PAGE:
Negotiating Space Analyzing Jaffa Protest Form, Intention and Violence, October 27th 1933

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It is Friday morning in Jaffa, Palestine, 1933 (Figure 1). An image captures a young boy standing on a flat roof of a building, looking at the square below. The site is the Government Square in Jaffa, usually referred as the Clock Tower Square . The square was developed at the end of the 19th century outside the city walls, and included government buildings, the market, a mosque, and Jaffa's clock tower, built at the beginning of the 20th century to celebrate the silver jubilee of the reign of the Ottoman Sultan Abd al Hamid II. The plaza bordered on the al Mahmudiyya Mosque, Jaffa's most important mosque, and the Kishle (prison) inside the old city. On the other side of the plaza stood the monumental government palace, the New Saray, built in 1897 to replace the Old Saray that was located inside the city walls. In the lower portion of the picture, we can see a mass of men and women, some holding sticks. They are facing a line of horsemen and what seem to be soldiers a little further off. Other soldiers are positioned on the flat roofs on the west side of the square. The photograph captures a moment in time when the police are approaching the crowd and trying to push them back.

A substantive literature exits on protests and social mobilization. However, in this paper I draw mainly on the significance of the spatial attributes of protests by asking, what is the role of the space's design in relation to the socio-political gathering occurring there? I will use the events of Palestinian Arabs demonstrations in Jaffa in 1933, the largest city in Palestine, as a focus for my discussion. In particular this paper demonstrates how these cohesive relationships between space and protest - defined here as gatherings or events rather than organizations or movements - collided prior to the event itself in the bargaining process. As noted, protest is a bargaining process intended to provide "relatively powerless people"1 with access to resources. However, prior to the event itself, there is a bargaining process over the form of bargaining itself (i.e. the form of an action within a particular space), and its symbolic significance. Over the demonstration's long history, organizers frequently struck bargains in advance with authorities and police.2 Negotiations among organizers, demonstrators, authorities and police, both before and during the event, create limits on all parties and increase the predictability of encounters in the course of demonstrations.3 Violence that occurs is a result of failed bargaining or unanticipated encounters. One question is, how does place come into play in this process of bargaining?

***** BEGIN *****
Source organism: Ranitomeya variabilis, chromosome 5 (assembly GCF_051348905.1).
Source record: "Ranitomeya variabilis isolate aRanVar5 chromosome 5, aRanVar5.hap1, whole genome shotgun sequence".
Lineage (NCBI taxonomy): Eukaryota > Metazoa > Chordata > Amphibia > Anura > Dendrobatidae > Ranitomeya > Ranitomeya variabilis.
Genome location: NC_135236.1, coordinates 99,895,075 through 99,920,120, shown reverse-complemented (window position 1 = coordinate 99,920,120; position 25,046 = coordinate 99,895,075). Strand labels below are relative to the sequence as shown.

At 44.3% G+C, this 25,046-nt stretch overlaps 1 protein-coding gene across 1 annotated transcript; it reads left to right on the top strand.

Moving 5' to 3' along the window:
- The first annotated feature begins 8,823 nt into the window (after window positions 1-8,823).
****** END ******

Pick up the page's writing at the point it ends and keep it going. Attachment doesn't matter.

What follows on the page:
The argument of this paper is twofold. First, the process of bargaining over the use of place and the form of the event play a crucial role in the action's meaning and representation, contributing to a construct of an imagined4 community. The contested bargaining over the spatial form of the Jaffa protest validates the tension between opposition and polity, and the way the latter relies on a prescribed pattern of action and people's political awareness and values. Second, protestors take a pragmatic approach in the process of planning the event, symbolism (i.e. site, or special date) has an added value, although it is often not the generator of the event's form. The generator is space, its availability, surveillance, scale, and so forth - crucial factors when trying to figure out the form of the contemporary protests and in mega international scale protests. Thus, although this protest took place in 1933 in Palestine, an analysis of the procession goes beyond the geographical and historical boundaries of the event itself, becoming one example out of many that reveals the interrelationship between citizens' civil participation and the space in which the events occur.
Original languageEnglish
Pages (from-to)93-106
JournalJerusalem Quarterly
Issue number35
StatePublished - Oct 2008


  • History--History of the Near East


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